Adobe Illustrator

Adobe Illustrator. Adobe Illustrator is a little harder than Dream Weaver in the sense that it can be overwhelming when you first get into it because it is so complex and so powerful. Adobe Illustrator is...

Adobe Illustrator is a little harder than Dream Weaver in the sense that it can be overwhelming when you first get into it because it is so complex and so powerful. There are buttons and drop down menus everywhere and the beginner especially could be a little intimidated. It is a program that helps you create illustrations on the computer and anything to do with sketching like what you see with posters or anything that has illustrations and fancy kinds of shades. It is different than Photoshop, which is more catered to photos. Illustrator is geared towards non-photo images. Illustrator operates in a vector base. When you draw something in vector, you can blow it up, make it bigger, make it smaller and keep the crispiness and cleanliness. You have the tools to draw, design, or illustrate anything you want. In fact, there are so many tools that it can be overwhelming. Some teachers and classes teach you all that in the beginning and some just teach you a few. The best method in my opinion is mastering it tool by tool until it becomes easier to absorb. So there are some hurdles as far as getting your feet wet and being able to do something with it. Having a purpose will make it easier. People that learn it on the job pick it up a lot faster than the people that take it in classes because you are forced to use it every single day rather than in a class or just on your own. If you have a purpose, a goal or an illustration in your mind, then you can learn the tools to accomplish that and it builds from there.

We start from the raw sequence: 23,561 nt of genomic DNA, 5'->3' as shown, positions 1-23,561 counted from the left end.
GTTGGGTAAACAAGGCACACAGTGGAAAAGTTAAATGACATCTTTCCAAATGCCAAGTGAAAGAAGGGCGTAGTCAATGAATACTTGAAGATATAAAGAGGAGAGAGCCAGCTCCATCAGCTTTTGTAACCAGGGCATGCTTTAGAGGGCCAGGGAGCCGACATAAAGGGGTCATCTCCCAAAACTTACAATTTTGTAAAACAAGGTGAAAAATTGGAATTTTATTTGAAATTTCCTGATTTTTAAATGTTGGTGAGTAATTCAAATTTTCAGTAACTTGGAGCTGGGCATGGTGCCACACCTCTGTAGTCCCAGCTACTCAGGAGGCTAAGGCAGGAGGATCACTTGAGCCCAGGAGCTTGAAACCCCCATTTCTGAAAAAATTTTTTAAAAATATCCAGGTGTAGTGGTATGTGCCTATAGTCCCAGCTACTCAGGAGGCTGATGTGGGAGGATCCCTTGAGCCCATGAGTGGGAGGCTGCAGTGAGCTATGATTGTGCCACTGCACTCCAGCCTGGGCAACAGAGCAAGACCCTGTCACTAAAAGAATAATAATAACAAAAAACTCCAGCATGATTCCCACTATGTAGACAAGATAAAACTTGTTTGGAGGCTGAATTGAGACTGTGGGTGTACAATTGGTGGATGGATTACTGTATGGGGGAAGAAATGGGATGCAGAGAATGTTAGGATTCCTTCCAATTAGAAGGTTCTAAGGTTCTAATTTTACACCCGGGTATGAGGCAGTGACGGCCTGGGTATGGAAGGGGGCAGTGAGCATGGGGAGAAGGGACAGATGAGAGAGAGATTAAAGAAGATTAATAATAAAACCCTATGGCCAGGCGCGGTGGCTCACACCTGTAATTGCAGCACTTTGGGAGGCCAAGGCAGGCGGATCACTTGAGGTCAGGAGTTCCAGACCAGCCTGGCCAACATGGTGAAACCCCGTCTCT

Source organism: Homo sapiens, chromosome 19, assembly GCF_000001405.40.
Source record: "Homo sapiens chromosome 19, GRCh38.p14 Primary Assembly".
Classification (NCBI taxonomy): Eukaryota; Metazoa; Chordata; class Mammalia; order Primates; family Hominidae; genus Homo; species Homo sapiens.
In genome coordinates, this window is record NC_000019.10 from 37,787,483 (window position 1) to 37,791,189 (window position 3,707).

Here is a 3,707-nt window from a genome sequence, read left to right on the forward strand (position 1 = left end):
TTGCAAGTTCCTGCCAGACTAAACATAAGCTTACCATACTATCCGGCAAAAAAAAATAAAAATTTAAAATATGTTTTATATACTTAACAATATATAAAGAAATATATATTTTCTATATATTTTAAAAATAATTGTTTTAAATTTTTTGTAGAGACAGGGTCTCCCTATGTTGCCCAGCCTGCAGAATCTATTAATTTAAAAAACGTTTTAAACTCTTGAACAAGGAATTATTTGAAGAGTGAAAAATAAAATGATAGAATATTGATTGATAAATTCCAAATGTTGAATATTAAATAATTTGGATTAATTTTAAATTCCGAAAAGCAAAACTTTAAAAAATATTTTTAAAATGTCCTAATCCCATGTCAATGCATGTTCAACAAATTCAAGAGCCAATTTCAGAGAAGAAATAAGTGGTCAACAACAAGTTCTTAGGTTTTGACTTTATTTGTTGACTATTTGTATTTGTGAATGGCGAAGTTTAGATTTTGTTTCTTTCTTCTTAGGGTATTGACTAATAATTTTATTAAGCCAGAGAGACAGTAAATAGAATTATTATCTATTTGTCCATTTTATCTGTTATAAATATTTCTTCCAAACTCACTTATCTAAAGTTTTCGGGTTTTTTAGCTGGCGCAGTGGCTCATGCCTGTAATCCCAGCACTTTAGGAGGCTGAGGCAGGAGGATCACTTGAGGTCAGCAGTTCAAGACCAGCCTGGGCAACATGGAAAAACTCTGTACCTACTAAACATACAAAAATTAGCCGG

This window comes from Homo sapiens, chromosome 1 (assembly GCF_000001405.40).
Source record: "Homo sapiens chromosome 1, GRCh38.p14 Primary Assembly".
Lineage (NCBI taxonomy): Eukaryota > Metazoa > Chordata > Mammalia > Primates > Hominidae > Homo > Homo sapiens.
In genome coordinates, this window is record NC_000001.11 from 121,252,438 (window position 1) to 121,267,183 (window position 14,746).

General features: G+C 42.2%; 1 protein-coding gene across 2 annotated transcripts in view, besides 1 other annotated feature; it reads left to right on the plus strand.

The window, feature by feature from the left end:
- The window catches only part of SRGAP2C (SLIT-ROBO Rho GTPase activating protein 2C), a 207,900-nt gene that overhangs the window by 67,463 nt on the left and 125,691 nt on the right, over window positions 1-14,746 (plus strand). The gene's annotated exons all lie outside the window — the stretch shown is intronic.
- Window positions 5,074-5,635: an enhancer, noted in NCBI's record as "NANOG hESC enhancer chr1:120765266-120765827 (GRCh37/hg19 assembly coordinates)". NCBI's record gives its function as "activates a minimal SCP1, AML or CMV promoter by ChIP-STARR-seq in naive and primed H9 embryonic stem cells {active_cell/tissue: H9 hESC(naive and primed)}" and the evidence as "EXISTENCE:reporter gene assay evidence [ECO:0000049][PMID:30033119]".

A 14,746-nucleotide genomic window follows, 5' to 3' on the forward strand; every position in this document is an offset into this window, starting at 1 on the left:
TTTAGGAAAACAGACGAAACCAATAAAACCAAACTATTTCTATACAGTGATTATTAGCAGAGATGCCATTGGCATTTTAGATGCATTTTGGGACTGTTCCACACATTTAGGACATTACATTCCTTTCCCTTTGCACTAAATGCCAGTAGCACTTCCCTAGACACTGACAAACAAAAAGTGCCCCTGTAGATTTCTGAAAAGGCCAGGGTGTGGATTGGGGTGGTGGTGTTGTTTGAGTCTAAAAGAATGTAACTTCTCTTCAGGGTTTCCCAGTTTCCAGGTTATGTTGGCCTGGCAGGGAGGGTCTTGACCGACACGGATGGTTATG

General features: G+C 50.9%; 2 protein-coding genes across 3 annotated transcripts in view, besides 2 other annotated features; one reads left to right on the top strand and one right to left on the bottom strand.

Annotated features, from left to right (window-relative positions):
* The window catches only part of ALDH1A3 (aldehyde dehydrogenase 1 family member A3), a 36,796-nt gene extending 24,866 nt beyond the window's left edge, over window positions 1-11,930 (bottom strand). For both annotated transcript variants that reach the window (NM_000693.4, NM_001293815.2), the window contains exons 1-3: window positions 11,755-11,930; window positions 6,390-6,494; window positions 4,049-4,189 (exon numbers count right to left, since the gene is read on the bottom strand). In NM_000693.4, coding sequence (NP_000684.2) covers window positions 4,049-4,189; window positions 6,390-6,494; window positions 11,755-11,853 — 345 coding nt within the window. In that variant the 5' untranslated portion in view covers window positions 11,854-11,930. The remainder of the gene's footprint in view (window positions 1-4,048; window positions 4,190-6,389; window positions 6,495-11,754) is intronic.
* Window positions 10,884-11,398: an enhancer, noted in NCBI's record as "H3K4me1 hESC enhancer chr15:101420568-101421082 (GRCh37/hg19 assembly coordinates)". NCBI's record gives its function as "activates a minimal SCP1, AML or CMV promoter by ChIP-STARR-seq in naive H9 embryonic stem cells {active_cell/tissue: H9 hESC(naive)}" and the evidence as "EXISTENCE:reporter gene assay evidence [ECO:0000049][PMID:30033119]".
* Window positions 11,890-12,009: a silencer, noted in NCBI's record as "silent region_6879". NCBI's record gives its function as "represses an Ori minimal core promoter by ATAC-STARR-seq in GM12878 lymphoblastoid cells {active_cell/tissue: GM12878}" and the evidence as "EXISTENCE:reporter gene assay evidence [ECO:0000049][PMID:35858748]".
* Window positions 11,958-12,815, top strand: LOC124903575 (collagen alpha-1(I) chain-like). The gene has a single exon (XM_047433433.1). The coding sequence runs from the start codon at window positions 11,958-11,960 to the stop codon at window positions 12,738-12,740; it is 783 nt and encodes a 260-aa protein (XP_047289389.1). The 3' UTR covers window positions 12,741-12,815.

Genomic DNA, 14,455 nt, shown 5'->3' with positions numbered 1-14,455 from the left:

As far as creating graphics there are all types of things you can do. Stationary is made with Illustrator, anything that has a picture, graphic, or logo. Logos are pretty much all created in Illustrator and that is because you the lines are mathematical. You can put in X+C+Y and that will create a certain line and that is what vector is. So there's a mathematical equation for every single line and when you blow it up it is just a matter of multiplying everything and it blows it all up in perfect proportion.




Illustrator is pretty much the standard now for illustration software, so my advice to beginners would be to just learn one or two things on it at a time and try not to get overwhelmed. Even experts, people who use it every single day, still have things they don't know about it and probably never will. It's a very big and powerful program.

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